Security experts long have worried about potential abuse of application updaters -- earlier versions of this type of malware replaced Windows system files and startup programs. But the latest variants overwrite updater programs and replace them with malicious versions that contain identical icons and version details, and make them even more convincing.
Nguyen Minh Duc, director of Vietnamese security firm Bkis Security, says these malicious programs are able to fake out antivirus programs and even security experts. "Because the information about software icon or version is faked, ordinary users -- sometimes even virus researchers themselves -- are easily fooled," Duc says. "It's a new trend of file-replacing malware."
Bkis researchers have seen variants that overwrite not only updaters for Windows and Adobe, but also for Java and DeepFreeze. Unlike their predecessors, these new variants don't create backup versions of the files they replace. "They only attack the software updaters and thus do not affect the software operations. In addition, with icons and version information faked by the viruses, we cannot define whether or not the systems have been infected by using tools (such as Autoruns, Process Explorer, etc.)," said Nguyen Cong Cuong, senior malware researcher for Bkis in a blog post over the weekend.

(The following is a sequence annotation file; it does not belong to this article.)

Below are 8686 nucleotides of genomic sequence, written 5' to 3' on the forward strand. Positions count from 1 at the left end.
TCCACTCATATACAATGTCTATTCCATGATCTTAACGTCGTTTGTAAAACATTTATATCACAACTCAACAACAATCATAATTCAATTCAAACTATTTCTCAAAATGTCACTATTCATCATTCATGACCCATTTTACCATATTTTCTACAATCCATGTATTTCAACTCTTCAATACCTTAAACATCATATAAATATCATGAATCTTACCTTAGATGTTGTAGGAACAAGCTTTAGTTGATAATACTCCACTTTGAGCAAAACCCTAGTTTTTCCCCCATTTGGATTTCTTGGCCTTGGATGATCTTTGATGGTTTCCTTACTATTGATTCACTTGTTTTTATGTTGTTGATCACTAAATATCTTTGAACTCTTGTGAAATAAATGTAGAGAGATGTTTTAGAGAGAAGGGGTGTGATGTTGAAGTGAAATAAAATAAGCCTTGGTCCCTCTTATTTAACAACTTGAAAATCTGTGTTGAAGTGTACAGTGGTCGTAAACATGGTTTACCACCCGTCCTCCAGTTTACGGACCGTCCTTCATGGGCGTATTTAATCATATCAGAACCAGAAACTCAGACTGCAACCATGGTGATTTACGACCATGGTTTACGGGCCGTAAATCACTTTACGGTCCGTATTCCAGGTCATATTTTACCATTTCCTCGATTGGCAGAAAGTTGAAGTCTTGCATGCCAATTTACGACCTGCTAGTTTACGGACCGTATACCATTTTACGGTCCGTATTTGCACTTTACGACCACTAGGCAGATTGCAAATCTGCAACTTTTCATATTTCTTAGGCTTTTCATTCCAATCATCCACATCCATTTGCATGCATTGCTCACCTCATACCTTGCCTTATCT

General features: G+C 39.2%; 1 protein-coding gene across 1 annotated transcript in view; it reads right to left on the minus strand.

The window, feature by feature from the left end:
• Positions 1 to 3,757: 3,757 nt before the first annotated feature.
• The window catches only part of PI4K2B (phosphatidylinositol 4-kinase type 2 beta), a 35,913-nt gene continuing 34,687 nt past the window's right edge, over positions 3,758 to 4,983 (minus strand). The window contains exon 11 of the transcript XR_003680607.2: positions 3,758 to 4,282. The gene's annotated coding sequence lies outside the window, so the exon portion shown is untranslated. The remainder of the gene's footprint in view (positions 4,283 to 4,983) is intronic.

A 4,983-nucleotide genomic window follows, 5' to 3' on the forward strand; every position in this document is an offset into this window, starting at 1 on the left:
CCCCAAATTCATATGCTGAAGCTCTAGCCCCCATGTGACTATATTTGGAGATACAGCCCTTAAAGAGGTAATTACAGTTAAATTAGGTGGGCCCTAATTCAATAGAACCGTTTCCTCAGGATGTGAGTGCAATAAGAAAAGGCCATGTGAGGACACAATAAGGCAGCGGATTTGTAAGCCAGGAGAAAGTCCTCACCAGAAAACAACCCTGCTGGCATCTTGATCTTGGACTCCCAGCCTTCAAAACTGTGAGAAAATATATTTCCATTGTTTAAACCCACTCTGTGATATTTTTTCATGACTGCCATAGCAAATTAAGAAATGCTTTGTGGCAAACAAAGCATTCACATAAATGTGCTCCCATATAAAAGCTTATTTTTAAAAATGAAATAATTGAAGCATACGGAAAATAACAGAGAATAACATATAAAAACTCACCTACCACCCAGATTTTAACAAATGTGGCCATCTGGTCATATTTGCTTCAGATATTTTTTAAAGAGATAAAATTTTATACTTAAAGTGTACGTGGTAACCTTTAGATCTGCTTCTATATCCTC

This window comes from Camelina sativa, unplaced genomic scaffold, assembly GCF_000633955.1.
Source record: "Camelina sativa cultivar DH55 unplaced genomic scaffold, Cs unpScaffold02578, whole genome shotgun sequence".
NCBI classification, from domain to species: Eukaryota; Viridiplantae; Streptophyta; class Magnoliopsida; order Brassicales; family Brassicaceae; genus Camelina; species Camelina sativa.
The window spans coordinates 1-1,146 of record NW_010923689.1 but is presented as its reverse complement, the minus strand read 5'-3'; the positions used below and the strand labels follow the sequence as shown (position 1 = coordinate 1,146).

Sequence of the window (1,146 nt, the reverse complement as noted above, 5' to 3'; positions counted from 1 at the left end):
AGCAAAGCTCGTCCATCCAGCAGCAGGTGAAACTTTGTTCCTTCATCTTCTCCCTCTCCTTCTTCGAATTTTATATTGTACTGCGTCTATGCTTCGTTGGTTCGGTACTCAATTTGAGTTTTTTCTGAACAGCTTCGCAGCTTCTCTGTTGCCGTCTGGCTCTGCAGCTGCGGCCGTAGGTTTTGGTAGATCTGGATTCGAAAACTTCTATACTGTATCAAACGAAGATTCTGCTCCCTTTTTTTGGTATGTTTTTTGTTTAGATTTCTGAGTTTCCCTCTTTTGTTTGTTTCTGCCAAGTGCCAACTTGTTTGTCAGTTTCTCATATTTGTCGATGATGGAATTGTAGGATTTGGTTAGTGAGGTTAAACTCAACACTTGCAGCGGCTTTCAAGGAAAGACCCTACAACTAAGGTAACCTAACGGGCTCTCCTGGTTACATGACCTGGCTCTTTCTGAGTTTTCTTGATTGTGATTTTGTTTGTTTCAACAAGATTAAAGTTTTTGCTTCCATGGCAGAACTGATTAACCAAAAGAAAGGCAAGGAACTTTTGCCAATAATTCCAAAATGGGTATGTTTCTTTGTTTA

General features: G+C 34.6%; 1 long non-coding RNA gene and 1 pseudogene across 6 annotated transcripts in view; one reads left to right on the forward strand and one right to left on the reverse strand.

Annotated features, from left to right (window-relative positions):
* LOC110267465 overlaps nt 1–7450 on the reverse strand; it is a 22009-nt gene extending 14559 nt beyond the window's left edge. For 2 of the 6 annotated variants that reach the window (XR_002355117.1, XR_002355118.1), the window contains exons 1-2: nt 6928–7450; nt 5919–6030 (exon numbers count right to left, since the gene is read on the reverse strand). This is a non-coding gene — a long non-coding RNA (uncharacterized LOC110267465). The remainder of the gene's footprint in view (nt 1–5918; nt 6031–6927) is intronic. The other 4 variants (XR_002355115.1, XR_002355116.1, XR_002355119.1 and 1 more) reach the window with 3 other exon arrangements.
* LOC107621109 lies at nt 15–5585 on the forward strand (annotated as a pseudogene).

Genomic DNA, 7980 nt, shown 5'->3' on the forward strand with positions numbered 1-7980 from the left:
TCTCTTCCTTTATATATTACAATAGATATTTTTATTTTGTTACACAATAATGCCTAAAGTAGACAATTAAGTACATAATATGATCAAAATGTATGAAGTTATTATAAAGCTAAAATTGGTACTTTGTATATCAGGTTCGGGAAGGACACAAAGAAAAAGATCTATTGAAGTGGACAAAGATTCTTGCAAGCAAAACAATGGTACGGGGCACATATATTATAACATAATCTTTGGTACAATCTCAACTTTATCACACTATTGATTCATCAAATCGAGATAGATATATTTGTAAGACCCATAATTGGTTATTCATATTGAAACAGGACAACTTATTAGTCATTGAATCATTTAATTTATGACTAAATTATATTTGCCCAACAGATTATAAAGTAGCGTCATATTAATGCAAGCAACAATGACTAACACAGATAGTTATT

Another increasingly popular form of phony application installers builds a botnet: it's a fake Adobe Installer that gets pushed via a rogue Website that appears to be legitimate. It pushes a pop-up to the user, such as an error message for Adobe Flash Player that requires the user download an update to the app. Researchers at Damballa say the link goes to a phony Adobe Website that then pushes the Trojan, which stays in the system disguised as the legit Adobe Update Manager. It basically keeps the newly infected machine as a bot in a botnet.
Researchers at Defcon last year demonstrated an attack that hijacks application update sessions over WiFi. Itzik Kotler, security operation center team leader for Radware and Tomer Bitton, security researcher for Radware, also released a tool called Ippon (Japanese for "game over"), that can inject a realistic-looking update alert or can hijack an ongoing application update session and fake the user into downloading malware posing as the update.
Ippon can also generate an attack where a victim's computer can attack other machines nearby on the WiFi network.
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